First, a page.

Sunday 14th of July 2024

I just called on the speaker-phone to say I love you, dad....

The US State Department pressured Pakistan to remove its popular prime minister, Imran Khan, last year over the latter’s neutrality regarding the conflict in Ukraine, The Intercept reported on Wednesday, citing a secret diplomatic cable obtained from a Pakistani military source. The cable documents a meeting between US State Department officials and Pakistan’s ambassador to the US on March 7, 2022.

“People here and in Europe are quite concerned about why Pakistan is taking such an aggressively neutral position” on Ukraine, US Assistant Secretary of State for the Bureau of South and Central Asian Affairs Donald Lu warns his Pakistani counterpart in the cable, blaming the PM alone for the offending policy.

While Ambassador Asad Majeed Khan attempts to correct the American, pointing out that Pakistan’s position on Ukraine is shared across the government, Lu counters that it is the PM’s behavior that is the problem, but that “if the no-confidence vote against the Prime Minister succeeds, all will be forgiven in Washington.”

“Otherwise, I think it will be tough going ahead,” he threatens, adding that Europe will follow the US’ lead in the “isolation of the prime minister.” Ambassador Khan reflects in his notes that the threat seems to be coming directly from the White House and suggests a strong diplomatic response.

Khan, who apparently obtained a copy of the cable in the weeks following the meeting, pointed at the US as the director of his ouster after he was removed following a no-confidence vote last April – just as Lu had suggested.

His successor, Shehbaz Sharif, admitted the cable existed and that some of its messaging was inappropriate, but stopped short of acknowledging its confirmation of Khan’s claims.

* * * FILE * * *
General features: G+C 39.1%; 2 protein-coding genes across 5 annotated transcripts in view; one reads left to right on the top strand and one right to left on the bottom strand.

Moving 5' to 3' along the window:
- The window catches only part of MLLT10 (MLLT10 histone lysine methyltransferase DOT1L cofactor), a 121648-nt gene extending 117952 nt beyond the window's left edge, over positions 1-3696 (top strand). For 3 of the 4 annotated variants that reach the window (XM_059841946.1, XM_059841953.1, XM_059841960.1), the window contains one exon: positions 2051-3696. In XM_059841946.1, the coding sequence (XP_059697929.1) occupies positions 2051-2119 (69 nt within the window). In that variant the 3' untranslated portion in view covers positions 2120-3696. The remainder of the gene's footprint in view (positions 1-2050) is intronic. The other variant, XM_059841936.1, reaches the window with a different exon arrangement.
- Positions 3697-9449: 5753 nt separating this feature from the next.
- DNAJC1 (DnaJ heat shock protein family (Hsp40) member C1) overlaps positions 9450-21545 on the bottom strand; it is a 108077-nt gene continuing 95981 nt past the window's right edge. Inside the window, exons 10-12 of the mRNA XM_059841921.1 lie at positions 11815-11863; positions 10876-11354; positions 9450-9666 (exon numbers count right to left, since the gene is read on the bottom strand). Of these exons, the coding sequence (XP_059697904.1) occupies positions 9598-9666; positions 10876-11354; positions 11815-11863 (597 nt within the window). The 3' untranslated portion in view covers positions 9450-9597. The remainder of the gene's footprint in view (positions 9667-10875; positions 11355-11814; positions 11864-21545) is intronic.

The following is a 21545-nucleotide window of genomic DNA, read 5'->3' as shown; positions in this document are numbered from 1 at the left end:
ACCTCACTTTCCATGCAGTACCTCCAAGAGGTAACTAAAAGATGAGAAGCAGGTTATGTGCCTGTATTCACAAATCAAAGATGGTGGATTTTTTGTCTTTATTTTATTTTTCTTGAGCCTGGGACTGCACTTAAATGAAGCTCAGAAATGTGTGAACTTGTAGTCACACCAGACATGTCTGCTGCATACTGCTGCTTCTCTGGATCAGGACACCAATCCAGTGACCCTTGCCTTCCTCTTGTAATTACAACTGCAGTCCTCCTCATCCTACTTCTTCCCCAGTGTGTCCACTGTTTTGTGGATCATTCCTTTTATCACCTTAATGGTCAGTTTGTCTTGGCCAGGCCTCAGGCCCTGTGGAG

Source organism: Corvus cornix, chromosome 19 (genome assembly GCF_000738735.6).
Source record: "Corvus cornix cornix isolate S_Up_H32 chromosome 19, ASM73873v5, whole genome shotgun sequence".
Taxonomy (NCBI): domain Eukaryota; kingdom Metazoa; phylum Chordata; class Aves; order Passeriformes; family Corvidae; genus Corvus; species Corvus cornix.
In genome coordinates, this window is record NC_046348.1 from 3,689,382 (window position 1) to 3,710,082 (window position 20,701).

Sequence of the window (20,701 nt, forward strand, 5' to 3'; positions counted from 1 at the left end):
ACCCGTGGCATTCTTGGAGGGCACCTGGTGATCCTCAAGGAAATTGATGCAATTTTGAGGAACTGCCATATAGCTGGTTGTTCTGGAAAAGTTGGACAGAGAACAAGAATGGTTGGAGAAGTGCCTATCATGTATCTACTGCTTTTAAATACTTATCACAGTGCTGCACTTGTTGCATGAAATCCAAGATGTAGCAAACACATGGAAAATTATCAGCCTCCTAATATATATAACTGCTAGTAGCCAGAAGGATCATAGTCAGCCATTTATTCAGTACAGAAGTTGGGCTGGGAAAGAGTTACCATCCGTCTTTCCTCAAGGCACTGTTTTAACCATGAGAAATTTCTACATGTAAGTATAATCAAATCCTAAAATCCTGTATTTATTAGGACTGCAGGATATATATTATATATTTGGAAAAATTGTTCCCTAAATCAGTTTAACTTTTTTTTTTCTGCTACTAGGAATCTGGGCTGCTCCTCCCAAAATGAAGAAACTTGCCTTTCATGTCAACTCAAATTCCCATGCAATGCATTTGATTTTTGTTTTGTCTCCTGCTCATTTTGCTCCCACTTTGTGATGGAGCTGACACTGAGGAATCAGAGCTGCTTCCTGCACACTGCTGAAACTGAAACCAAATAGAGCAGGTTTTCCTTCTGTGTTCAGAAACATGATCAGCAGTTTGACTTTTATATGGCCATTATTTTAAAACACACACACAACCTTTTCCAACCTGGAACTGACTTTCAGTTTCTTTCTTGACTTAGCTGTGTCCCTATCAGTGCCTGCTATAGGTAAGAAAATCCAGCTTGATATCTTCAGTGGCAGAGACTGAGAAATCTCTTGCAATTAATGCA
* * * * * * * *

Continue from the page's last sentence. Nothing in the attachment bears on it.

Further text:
Washington has categorically denied pressuring Islamabad to remove Khan. While the document obtained by The Intercept does not technically constitute a direct order, it attaches strongly-worded threats to noncompliance, hints at rewards for obedience, and confirms both were viewed as coming directly from President Joe Biden.

Immediately following Khan’s ouster, Pakistan reversed its neutrality on Ukraine, demonstrating its fealty to Washington by supplying copious amounts of weapons to Kiev. Its military was reportedly rewarded with a defense pact covering “joint exercises, operations, training, basing and equipment.”

While polls have suggested Khan would easily win an election were he permitted to run again, he was sentenced to three years in prison last week on corruption charges, blocking him from contesting elections expected to take place this year. He has been charged with numerous crimes since his ouster, from insulting state officials to terrorism, and last month it was announced he would be prosecuted under the Official Secrets Act for revealing the contents of the cable documenting the conspiracy to oust him.


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american deceit....